The good news is that the PNS can also be activated by thoughts.  Thinking about pleasant events, even when they’re long gone, can make us feel physically better and more relaxed, so what we put in our head is as important as what we feed our body.  Most stress reduction programs focus on teaching people how to be selective in what they feed their mind, replacing the diet of junk thoughts with constructive, positive ones.

Meditation is a particularly effective way of training the mind on how to manage strong thoughts and feelings.  In spite of its resurgence in popularity in recent years, there are still many misconceptions about Meditation, with some non-meditators incorrectly describing it as “sitting and doing nothing”, “same as sleeping” or “concentrating very hard”. In fact, Meditation is a tool to enhance self-awareness, develop compassion for self and others, and gain insight and wisdom.

It’s also an excellent PNS stimulator, the rest and relax response.  Many studies have shown that regular meditation not only lowers blood pressure, heart and respiration rate but it also helps to organise the brain, improve focus and memory and increase creativity.  Numerous scientific studies have now been conducted on the physiological and psychological benefits of Meditation, including studies that show that the bundle of nerves connecting the left and right hemispheres of the brain (the corpus callosum) is thicker in regular meditators than in non-meditators. This leads to improved communication between the brain hemispheres in these individuals, resulting in enhanced brain coherence and improved concentration.

For the student, regular Meditation will improve focus and concentration, and enhance sleep. For those living with a student, regular Meditation helps develop patience, build compassion and facilitates the creation of a calm environment.

  • Develop your positivity. Sure, positive emotions feel good.  But current research shows that they do much more than that! Barbara Frederickson proposes that the ability to experience complex positive emotions beyond physical pleasures or comfort has provided humans with a vital evolutionary advantage (Fredrickson B, 2001).  Her research suggests that just as negative emotions narrow our attention on the problem at hand, positive emotions broaden our perspective.  This means that we are better able to think outside of the square to solve problems rather than confront the issue head-on.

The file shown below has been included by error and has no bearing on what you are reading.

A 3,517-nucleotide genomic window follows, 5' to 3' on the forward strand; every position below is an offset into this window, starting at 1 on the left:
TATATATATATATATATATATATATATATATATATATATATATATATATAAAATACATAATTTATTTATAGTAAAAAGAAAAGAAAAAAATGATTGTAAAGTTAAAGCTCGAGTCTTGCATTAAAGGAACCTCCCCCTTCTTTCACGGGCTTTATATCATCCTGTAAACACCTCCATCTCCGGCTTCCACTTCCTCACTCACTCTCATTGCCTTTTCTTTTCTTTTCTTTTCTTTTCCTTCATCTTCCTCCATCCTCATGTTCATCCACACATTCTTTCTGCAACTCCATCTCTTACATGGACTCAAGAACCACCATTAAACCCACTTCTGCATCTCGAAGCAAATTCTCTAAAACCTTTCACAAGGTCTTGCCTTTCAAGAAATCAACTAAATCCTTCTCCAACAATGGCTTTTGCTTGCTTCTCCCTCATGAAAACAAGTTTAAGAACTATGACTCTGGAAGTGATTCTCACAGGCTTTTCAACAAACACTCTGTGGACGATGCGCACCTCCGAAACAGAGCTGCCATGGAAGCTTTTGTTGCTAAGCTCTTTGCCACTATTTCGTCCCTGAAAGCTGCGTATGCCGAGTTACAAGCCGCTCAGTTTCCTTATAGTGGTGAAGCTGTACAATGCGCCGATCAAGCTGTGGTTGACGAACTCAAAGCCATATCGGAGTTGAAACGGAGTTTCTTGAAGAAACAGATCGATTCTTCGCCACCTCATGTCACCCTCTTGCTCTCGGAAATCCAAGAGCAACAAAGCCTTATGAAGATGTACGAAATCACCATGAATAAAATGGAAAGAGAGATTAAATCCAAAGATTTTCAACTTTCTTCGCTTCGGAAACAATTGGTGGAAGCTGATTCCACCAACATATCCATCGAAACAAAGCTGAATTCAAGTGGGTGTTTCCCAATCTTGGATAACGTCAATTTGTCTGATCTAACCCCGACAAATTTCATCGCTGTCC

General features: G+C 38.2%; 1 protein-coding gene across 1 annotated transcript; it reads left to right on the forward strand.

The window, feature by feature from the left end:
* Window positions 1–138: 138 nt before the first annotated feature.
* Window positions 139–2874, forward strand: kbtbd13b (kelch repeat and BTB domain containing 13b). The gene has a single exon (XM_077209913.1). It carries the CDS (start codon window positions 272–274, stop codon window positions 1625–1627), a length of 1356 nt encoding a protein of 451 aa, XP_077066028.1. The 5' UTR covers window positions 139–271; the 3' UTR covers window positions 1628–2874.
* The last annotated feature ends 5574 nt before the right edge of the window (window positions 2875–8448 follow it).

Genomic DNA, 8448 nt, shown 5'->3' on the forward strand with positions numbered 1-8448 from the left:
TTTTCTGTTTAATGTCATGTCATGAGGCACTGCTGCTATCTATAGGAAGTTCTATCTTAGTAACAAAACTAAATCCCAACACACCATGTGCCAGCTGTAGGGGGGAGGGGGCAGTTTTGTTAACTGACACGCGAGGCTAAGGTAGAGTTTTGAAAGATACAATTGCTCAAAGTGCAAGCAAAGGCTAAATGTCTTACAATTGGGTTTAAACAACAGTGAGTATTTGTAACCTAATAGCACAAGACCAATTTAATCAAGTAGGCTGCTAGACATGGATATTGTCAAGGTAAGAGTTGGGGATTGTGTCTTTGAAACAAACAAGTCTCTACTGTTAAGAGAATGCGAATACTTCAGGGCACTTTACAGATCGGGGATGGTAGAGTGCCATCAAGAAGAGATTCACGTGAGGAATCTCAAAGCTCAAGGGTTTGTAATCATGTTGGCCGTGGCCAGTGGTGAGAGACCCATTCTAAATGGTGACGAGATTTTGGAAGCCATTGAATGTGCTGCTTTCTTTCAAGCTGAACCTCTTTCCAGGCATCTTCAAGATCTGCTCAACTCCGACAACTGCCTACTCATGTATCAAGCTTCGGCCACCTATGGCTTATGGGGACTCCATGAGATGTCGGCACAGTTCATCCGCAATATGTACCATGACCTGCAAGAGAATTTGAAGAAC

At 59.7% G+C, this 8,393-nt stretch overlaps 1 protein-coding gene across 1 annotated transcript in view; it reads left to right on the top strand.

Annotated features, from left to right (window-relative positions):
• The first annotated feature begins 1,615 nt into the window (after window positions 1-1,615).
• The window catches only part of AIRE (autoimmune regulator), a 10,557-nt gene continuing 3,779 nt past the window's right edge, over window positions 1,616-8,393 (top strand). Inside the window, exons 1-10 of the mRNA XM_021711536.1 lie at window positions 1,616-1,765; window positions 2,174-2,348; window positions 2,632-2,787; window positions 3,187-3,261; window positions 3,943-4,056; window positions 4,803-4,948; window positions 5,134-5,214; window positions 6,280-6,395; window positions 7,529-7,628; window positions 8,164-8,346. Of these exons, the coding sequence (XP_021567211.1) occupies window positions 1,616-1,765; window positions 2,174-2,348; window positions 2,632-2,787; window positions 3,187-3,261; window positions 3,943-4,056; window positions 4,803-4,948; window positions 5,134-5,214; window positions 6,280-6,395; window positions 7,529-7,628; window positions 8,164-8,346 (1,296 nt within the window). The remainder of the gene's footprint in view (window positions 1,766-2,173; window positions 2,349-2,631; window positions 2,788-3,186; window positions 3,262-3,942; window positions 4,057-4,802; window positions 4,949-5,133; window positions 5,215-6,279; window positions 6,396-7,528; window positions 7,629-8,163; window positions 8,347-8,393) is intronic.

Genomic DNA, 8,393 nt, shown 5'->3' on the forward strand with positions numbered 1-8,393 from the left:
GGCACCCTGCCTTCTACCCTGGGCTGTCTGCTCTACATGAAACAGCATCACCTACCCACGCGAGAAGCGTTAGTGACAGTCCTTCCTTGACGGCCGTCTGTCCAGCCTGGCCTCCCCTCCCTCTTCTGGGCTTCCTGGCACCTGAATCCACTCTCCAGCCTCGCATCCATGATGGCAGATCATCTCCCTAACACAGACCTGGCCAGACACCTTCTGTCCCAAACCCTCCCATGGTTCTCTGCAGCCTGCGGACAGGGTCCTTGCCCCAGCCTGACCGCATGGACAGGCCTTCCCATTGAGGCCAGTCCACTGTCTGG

Negative emotions increase our feelings of stress, and stress reduces creativity by putting blinkers on our ability to see past the problem (or perceived problem). Positive emotions, on the other hand, remove our blinkers, give us that “warm and fuzzy” feeling, and encourage us to consider “possibilities”.  This enhances lateral thinking, problem solving and creativity, which have obvious benefits for any student.

There are many ways to enhance Positivity, including developing optimism, focusing on your strengths, keeping a gratitude journal, being mindful of your self-talk (that voice in your head) and meditating regularly.  Learning compassion and kindness towards yourself and others has also been shown to increase Positivity.

Practised regularly, whether you’re a student or not, the activities in this article will enhance your sense of well-being.  Inevitably, life has its ups and downs and some circumstances may be out of your control.  But not your reaction to life’s challenges – that’s completely within your control. By developing your emotional resilience you can learn to respond thoughtfully rather than react impulsively to challenging situations. As Kabot-Zinn says, “you can’t stop the waves, but you can learn to surf”!

Csikszentmihalyi, Mihaly (1990) Flow: the Psychology of Optimal ExperienceHarper Perennial
Fredrickson, B (2001) The Role of Positive Emotions in Positive Psychology
Kabot-Zinn, Jon (1996) Full Catastrophe Living: using the wisdom of your body & mind to face stress, pain & illnessBantam Double Dell
Peterson, C & Seligman, M (2004) Character Strengths & Virtues


Judith Lissing BSc (hons), MPH, Dip Clin Hyp Psych is a Scientist, Mindfulness Trainer and Clinical Hypnotherapist/Psychotherapist. She is also a Writer, Speaker and Keynote at Corporate events. Judith is the Principal and CEO of Mind Coaching Australia. At Mind Coaching Australia our goal is to help individuals and organisations to flourish and achieve their best potential by developing mental strength and emotional resilience.